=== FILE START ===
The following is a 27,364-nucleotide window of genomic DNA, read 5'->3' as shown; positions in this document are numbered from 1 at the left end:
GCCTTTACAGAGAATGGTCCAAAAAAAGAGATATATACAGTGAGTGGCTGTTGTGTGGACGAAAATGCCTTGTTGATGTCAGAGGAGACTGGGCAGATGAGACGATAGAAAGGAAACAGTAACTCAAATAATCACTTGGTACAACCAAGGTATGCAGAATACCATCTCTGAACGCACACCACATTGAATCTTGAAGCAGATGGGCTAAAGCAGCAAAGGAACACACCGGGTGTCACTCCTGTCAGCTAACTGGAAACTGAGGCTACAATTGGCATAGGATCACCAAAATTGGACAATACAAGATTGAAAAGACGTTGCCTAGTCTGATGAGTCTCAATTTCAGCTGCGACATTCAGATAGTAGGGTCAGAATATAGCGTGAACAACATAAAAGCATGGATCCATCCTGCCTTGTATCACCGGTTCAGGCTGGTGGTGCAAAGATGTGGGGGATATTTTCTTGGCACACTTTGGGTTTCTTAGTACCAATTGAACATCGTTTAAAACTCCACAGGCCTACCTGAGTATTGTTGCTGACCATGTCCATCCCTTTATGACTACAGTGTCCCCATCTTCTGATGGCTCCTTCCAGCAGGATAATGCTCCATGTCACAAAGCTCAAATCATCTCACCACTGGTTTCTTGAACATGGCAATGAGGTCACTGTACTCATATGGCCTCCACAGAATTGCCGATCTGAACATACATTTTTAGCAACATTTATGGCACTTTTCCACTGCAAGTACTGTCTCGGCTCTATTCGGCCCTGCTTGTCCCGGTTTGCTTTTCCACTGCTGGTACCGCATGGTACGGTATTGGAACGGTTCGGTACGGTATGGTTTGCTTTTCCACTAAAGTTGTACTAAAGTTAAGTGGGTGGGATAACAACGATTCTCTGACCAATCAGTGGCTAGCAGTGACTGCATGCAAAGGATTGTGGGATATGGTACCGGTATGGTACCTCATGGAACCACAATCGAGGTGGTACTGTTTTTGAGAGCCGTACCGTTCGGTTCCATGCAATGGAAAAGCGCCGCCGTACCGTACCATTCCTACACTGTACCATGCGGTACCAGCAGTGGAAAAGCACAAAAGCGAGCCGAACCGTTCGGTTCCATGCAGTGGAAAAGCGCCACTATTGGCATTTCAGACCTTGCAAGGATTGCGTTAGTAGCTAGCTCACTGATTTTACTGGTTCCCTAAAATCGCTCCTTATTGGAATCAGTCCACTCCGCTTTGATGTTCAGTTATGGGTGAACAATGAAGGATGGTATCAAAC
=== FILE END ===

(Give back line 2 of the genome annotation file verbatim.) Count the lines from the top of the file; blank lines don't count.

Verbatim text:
GCCTTTACAGAGAATGGTCCAAAAAAAGAGATATATACAGTGAGTGGCTGTTGTGTGGACGAAAATGCCTTGTTGATGTCAGAGGAGACTGGGCAGATGAGACGATAGAAAGGAAACAGTAACTCAAATAATCACTTGGTACAACCAAGGTATGCAGAATACCATCTCTGAACGCACACCACATTGAATCTTGAAGCAGATGGGCTAAAGCAGCAAAGGAACACACCGGGTGTCACTCCTGTCAGCTAACTGGAAACTGAGGCTACAATTGGCATAGGATCACCAAAATTGGACAATACAAGATTGAAAAGACGTTGCCTAGTCTGATGAGTCTCAATTTCAGCTGCGACATTCAGATAGTAGGGTCAGAATATAGCGTGAACAACATAAAAGCATGGATCCATCCTGCCTTGTATCACCGGTTCAGGCTGGTGGTGCAAAGATGTGGGGGATATTTTCTTGGCACACTTTGGGTTTCTTAGTACCAATTGAACATCGTTTAAAACTCCACAGGCCTACCTGAGTATTGTTGCTGACCATGTCCATCCCTTTATGACTACAGTGTCCCCATCTTCTGATGGCTCCTTCCAGCAGGATAATGCTCCATGTCACAAAGCTCAAATCATCTCACCACTGGTTTCTTGAACATGGCAATGAGGTCACTGTACTCATATGGCCTCCACAGAATTGCCGATCTGAACATACATTTTTAGCAACATTTATGGCACTTTTCCACTGCAAGTACTGTCTCGGCTCTATTCGGCCCTGCTTGTCCCGGTTTGCTTTTCCACTGCTGGTACCGCATGGTACGGTATTGGAACGGTTCGGTACGGTATGGTTTGCTTTTCCACTAAAGTTGTACTAAAGTTAAGTGGGTGGGATAACAACGATTCTCTGACCAATCAGTGGCTAGCAGTGACTGCATGCAAAGGATTGTGGGATATGGTACCGGTATGGTACCTCATGGAACCACAATCGAGGTGGTACTGTTTTTGAGAGCCGTACCGTTCGGTTCCATGCAATGGAAAAGCGCCGCCGTACCGTACCATTCCTACACTGTACCATGCGGTACCAGCAGTGGAAAAGCACAAAAGCGAGCCGAACCGTTCGGTTCCATGCAGTGGAAAAGCGCCACTATTGGCATTTCAGACCTTGCAAGGATTGCGTTAGTAGCTAGCTCACTGATTTTACTGGTTCCCTAAAATCGCTCCTTATTGGAATCAGTCCACTCCGCTTTGATGTTCAGTTATGGGTGAACAATGAAGGATGGTATCAAAC